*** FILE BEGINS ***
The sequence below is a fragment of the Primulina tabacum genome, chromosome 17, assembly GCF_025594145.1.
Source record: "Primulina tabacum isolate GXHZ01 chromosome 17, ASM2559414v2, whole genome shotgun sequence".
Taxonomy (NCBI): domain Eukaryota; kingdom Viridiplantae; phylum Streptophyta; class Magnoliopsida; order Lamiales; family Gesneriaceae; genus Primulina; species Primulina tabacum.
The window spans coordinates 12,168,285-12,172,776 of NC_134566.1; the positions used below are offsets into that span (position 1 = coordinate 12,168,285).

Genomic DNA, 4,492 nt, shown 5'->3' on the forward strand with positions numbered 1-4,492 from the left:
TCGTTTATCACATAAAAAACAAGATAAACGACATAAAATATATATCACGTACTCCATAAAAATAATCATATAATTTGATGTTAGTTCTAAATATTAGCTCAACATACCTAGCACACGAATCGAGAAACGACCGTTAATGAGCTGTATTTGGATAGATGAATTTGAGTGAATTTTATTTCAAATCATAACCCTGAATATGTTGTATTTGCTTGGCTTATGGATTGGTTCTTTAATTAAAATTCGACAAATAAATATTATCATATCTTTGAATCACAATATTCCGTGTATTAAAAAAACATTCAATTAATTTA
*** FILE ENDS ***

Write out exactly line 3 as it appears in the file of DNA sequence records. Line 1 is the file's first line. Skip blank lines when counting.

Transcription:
Taxonomy (NCBI): domain Eukaryota; kingdom Viridiplantae; phylum Streptophyta; class Magnoliopsida; order Lamiales; family Gesneriaceae; genus Primulina; species Primulina tabacum.